Abraham Bosse (1604-1676) was a native of Tours who died in Paris. He settled in Paris in 1632 and from that time “his activities were indefatigable” as both an engraver and a writer. “Whatever their subjects, his prints almost invariably show the human figure in contemporary dress . . . Even such traditional themes as the Five Senses or the Four Seasons are treated as genre subjects, with careful attention given to costume and surroundings of the bourgeoisie participants, making them invaluable evidence for the social historian” (Harrison 468). Melville acquired all four prints of the Four Seasons—not in the edition published in Paris by Le Blond but in a German-language edition published in Nuremberg by Paulus Fürst.
Melville took special care in identifying these four prints by Bosse. On the lower left margin of each print he wrote Bosse’s name and date of birth (which he thought to be 1610); on three of the prints he also wrote “Tours,” the place of birth. He also wrote “The Four Seasons by Abraham Bosse—French painter—born 1610” on the first page of his copy of Mary Heaton’s 1879 essay on David Scott from the French journal L’Art (5, no. 2: 35-38). Perhaps he used her four-page essay to protect the four Bosse prints.
Bosse completed The Four Seasons around 1637. He combined etching and engraving in the manner of Jacques Callot, from whom he learned “the Italian manner of etching on a hard ground made from linseed oil and resin. This greatly facilitated the etching process and made for clarity and fineness in the etched line. For Bosse the aim of etching was to simulate engraving, and the practice of only finishing the plate with the engraver’s burin was one that reproductive printmakers used thereafter” (Harrison 468). In 1645 Bosse published his Traité des manières de graver en taille-douce, the first treatise ever to be published on the art of printmaking.
In 1648 Abraham Bosse gave a series of lectures on perspective at the Académie Royale, where he was soon “made an honorary member” but from which he was expelled in 1661 as a result of “vituperative arguments” resulting from his “rebellious spirit and unorthodox teachings” (Harrison 468). In 1649 Bosse wrote a now celebrated appreciation of Poussin as a painter of landscapes: “I have even seen landscapes that he made for pleasure, that should hold the first rank for this kind of work” (quoted in Rosenberg and Christiansen, p. 21). In 1651 Bosse elevated his profile as a political provocateur with the etching of David and Goliath in which his young David, standing over the massive head of the decapitated Goliath, was seen as “the triumphant Louis XIV” in relation to Mazarin in the battle of the fronde (Olson, Poussin and France, fig. 52, p. 109). In 1652 Fürst published the first German translation of Bosse’s Traité des manières de graver en taille-douce as Kunstbüchlein: handelt von der Radier- und Etzkunst.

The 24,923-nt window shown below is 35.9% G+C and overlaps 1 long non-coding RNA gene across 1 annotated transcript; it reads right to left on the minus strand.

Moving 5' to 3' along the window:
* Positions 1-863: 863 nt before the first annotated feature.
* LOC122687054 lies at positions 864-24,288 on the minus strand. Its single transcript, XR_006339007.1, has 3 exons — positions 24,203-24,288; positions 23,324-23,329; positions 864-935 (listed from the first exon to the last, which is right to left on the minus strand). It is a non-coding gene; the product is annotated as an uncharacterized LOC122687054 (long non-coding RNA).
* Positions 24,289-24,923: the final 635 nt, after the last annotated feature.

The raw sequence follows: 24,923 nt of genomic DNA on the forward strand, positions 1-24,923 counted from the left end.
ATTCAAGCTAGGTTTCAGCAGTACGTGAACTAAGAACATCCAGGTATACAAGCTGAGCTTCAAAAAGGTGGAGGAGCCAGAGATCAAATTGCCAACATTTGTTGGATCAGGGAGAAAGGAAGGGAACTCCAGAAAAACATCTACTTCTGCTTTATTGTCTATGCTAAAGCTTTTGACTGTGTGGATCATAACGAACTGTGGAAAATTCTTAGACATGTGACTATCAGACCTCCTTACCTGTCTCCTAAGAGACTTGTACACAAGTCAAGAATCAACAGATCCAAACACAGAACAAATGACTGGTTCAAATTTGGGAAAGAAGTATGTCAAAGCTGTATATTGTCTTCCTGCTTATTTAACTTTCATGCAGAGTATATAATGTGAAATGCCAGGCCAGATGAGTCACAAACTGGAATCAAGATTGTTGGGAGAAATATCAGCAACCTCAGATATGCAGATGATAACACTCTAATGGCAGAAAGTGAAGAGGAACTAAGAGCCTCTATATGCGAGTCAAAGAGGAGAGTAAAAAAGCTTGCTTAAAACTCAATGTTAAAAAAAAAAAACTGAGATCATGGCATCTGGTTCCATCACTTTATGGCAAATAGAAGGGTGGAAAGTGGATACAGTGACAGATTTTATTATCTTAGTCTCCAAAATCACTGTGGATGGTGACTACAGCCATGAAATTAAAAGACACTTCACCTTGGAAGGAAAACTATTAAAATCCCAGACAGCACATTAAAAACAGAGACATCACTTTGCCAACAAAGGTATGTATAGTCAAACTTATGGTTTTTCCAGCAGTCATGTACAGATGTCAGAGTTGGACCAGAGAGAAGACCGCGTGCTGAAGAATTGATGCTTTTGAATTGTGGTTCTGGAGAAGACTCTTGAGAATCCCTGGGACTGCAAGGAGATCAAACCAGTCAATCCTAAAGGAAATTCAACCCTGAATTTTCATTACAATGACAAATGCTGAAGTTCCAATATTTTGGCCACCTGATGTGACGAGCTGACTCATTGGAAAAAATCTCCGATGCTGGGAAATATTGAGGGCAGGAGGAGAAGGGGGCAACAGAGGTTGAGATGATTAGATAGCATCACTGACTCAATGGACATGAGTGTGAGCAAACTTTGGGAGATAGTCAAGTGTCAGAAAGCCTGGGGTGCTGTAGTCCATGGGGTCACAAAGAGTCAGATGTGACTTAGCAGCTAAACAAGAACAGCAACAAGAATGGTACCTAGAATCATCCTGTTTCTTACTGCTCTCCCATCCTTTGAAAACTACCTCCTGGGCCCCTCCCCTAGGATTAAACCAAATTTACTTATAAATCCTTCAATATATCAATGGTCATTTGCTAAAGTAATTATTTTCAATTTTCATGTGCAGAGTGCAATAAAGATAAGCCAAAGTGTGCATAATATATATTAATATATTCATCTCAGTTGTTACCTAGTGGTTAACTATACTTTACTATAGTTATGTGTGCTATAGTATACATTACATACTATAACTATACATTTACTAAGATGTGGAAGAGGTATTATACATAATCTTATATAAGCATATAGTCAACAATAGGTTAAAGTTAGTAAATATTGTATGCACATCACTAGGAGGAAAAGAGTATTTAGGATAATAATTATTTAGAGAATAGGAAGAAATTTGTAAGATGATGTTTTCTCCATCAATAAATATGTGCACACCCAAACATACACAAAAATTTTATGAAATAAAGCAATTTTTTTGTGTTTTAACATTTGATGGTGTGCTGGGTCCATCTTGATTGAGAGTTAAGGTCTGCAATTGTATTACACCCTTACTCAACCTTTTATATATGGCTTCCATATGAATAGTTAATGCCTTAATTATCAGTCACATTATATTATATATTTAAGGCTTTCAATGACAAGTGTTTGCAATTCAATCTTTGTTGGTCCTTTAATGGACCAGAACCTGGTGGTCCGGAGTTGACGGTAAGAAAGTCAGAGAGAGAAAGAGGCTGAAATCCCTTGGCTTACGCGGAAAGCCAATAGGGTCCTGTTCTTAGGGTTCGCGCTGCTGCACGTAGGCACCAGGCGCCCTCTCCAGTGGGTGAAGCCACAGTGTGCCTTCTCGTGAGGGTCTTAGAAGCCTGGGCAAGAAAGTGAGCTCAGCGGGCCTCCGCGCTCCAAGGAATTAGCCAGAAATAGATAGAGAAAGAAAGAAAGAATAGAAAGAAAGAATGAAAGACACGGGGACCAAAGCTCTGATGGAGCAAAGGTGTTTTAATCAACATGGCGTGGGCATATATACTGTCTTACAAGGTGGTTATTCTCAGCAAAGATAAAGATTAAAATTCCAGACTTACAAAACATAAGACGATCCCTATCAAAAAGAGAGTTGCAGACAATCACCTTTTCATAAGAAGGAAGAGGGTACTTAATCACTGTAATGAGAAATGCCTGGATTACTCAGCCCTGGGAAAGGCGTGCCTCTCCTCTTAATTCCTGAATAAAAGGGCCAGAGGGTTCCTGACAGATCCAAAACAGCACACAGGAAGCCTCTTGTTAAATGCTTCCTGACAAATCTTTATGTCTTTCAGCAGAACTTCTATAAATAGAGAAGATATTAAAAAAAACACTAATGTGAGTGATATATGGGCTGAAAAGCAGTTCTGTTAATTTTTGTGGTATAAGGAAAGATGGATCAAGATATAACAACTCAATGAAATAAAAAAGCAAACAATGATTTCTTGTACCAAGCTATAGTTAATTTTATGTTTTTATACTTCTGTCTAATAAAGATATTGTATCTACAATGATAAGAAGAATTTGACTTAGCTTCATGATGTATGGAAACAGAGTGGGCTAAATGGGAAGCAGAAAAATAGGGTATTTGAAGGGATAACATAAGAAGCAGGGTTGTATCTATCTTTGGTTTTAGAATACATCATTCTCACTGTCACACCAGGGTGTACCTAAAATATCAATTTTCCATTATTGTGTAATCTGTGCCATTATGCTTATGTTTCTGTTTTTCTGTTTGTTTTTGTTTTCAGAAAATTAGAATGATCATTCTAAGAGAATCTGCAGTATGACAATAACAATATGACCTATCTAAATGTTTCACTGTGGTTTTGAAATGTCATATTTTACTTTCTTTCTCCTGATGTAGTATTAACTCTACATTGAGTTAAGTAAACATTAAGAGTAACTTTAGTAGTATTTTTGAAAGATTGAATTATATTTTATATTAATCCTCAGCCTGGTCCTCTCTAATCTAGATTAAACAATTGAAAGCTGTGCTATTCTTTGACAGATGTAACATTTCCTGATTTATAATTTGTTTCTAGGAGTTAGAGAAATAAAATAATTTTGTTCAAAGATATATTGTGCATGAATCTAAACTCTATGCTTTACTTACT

- Works cited for Bosse:
- Duplessis, Georges. Catalogue de l’oeuvre de Abraham Bosse. Paris: 1859.
- --------. The Wonders of Engraving. London: Low and Marston, 1871 (Sealts no. 195).
- Harrison, Colin. “Bosse, Abraham.” Grove, 4: 467-69.
- Join-Lambert, Sophie, and Maxime Préaud. Abraham Bosse: savant graveur: Tours, vers 1604-1676 (Paris: Bibliothèque nationale de France, 2004).
- Olson, Todd. Poussin and France: Painting, Humanism, and the Politics of Style. New Haven: Yale University Press, 2002.
- Rosenberg, Pierre, and Keith Christiansen. Poussin and Nature: Arcadian Visions. New York: Metropolitan Museum of Art, 2008.